Mark Zuckerberg's latest day of reckoning takes place at the European Parliament in Brussels today.

The Facebook founder agreed to appear before MEPs in a behind-closed-doors hearing but the scenario now looks very different after it was revealed yesterday that the session would be broadcast on Facebook Live.

That announcement followed speculation that MEPs had revolted against the idea of a private grilling.

Here is what we want to hear from Zuckerberg and Facebook from 5.15pm today, but also in the short-term and longer-term.

What we want today

An apology. The personal data of up to 87 million people was compromised in the Cambridge Analytica scandal. Facebook, Zuckerberg and other execs have apologised several times - but he must keep on doing so.

Answers. What did Zuckerberg know about Cambridge Analytica before the scandal broke? He also uttered the words "I'll get back to you on that" no less than 42 times in front of a US Congressional hearing last month. Hopefully he has done his homework this time after he was unable to clarify details such as how long his platform retains a user's data after they delete their account and whether it tracks users after they've logged out.

Strong leadership. As the founder of the world's most popular social media platform, adopting positive language can reflect the passion he must surely feel for Facebook. He has changed the lives of billions of people - and now has the chance to show them he has their interests at heart with a strong statement of intent to change rather than "we will do better".

A genuine enthusiasm for the occasion. Zuck was lampooned as robot-like when giving his answers during a US Congressional hearing last month.

A commitment to GDPR. Facebook has a real opportunity to set a trend for worldwide adherence to the European Union's new data regulations, set to come into force in just three days. Taking a 'one world' approach would show users how seriously it now takes its role as custodian of their personal data - and where better to make such a promise than the European Paliament's Conference of Presidents?  

What we want next month

Stop being reactive. A petition postd by the German Green Party's Sven Giegold calling for today's session to be livestreamed collected 30,000 signatures. He tweeted 'Pressure works!' following news of the U-turn. But why must Facebook and its founder always bow to pressure and give the impression that they are merely box-ticking?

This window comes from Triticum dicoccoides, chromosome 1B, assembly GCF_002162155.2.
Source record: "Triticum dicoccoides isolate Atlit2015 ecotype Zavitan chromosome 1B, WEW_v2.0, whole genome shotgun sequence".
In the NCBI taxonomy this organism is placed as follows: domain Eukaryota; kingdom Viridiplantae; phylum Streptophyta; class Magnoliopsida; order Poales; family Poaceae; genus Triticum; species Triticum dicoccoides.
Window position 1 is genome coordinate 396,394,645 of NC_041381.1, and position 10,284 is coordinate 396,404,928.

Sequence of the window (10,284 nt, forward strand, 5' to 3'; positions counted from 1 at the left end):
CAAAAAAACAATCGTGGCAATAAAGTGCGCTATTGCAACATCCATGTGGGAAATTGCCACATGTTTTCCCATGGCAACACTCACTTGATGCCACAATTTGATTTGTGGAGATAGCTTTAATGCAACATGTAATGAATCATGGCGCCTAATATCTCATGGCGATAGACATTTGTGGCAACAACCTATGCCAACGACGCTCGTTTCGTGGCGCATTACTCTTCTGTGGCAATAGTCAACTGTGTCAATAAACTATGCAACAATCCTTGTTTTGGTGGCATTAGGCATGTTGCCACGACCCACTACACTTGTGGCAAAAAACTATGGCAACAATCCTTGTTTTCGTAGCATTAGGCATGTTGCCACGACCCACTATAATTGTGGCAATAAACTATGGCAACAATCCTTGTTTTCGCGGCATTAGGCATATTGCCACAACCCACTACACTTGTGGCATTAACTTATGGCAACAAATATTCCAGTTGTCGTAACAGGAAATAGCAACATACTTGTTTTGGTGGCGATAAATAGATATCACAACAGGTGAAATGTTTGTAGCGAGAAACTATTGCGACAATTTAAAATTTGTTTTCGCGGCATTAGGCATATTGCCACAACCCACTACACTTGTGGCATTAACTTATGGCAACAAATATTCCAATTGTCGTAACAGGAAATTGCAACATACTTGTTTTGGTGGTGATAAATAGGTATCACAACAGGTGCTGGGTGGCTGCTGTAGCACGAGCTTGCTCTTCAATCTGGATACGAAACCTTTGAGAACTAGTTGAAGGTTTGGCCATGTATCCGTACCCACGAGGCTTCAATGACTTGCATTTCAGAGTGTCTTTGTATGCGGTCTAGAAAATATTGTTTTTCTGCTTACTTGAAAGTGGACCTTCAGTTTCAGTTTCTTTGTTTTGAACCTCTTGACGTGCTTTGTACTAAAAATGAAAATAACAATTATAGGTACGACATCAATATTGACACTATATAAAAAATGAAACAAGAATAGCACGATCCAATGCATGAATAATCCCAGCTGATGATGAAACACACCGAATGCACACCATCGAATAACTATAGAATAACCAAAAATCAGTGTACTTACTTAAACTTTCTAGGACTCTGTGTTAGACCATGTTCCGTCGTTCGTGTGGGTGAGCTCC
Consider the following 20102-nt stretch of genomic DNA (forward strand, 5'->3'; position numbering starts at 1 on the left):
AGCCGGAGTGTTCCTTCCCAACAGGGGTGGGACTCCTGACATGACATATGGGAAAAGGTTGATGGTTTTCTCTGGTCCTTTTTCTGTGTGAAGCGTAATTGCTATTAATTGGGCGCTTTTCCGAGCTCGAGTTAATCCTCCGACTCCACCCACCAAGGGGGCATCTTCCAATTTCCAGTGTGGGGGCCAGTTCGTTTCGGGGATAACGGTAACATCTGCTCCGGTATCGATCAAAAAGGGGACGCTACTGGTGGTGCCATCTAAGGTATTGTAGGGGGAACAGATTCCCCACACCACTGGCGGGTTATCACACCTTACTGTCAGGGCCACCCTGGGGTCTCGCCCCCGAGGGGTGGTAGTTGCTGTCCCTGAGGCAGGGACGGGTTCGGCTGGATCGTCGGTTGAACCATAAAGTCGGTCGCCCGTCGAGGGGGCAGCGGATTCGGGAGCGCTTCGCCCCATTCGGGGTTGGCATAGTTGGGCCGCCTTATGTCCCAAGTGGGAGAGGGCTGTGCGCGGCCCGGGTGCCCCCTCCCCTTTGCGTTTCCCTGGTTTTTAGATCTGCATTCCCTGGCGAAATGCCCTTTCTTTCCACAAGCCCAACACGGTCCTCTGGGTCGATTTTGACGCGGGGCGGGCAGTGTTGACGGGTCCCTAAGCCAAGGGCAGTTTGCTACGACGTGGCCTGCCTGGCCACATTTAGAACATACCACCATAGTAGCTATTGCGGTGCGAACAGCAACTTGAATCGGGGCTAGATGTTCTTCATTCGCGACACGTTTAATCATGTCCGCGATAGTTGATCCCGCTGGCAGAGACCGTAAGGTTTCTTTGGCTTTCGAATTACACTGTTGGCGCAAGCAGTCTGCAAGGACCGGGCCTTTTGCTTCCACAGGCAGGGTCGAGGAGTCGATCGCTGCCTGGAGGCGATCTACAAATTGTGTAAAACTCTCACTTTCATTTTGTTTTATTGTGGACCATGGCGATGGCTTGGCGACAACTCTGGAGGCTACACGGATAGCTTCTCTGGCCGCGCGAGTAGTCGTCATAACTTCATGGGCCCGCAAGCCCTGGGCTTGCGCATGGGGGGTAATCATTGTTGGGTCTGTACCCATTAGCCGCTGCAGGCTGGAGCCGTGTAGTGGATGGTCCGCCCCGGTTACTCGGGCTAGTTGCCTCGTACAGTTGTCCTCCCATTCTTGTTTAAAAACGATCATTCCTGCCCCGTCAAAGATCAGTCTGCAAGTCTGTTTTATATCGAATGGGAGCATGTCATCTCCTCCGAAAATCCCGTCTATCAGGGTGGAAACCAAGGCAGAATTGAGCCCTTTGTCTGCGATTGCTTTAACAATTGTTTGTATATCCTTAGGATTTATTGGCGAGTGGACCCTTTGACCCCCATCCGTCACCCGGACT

European Parliament: The Sequel. Senior Facebook execs are expected to attend a public hearing before the European Parliament's home affairs committee in June. There is nowhere more important for Zuckerberg to be on that date. A commitment to return to Brussels and answer the questions he is genuinely unable to today would show a desire for transparency.

A UK visit. Zuck has refused to appear publicly before a UK Parliament select committee on three occasions. A cynic might suggest that he would have refused to appear at today's hearing, had a livestream been insisted upon from the outset. While Euro politicians are limited to one question each with one follow-up, no such restrictions are placed on UK hearings.

The right to be forgotten. It's always driven us mad that Facebook accounts cannot be fully deleted when a user decides to ditch the platform.


What we want next year

A paid-for Facebook. The network's runaway success has been driven by rapid and constant growth in advertising sales and there have been no signs that it will scale back its collection and analysis of data to make its ads less targeted. The solution? Give people the option of paying to use an advert-free version of the platform.

The end of fake news. Last year's scandal was accused of influencing both the US Presidential election and Brexit referendum and is not going away. UK MEP Claude Moraes is expected today to quiz Zuckerberg on the topic of how Facebook will tackle fake news ahead of next year's European Parliament elections. The time is fast approaching where Facebook has to fully accept its responsibility as a media publisher - or the masses may begin to lose trust in its content.

A Facebook crytocurrency. The social network now has a blockchain unit which is rumoured to be working towards this goal. Full transparency of all transactions on Facebook can only be a good thing.

Contributions from Katherine Lofthouse and Alistair Hardaker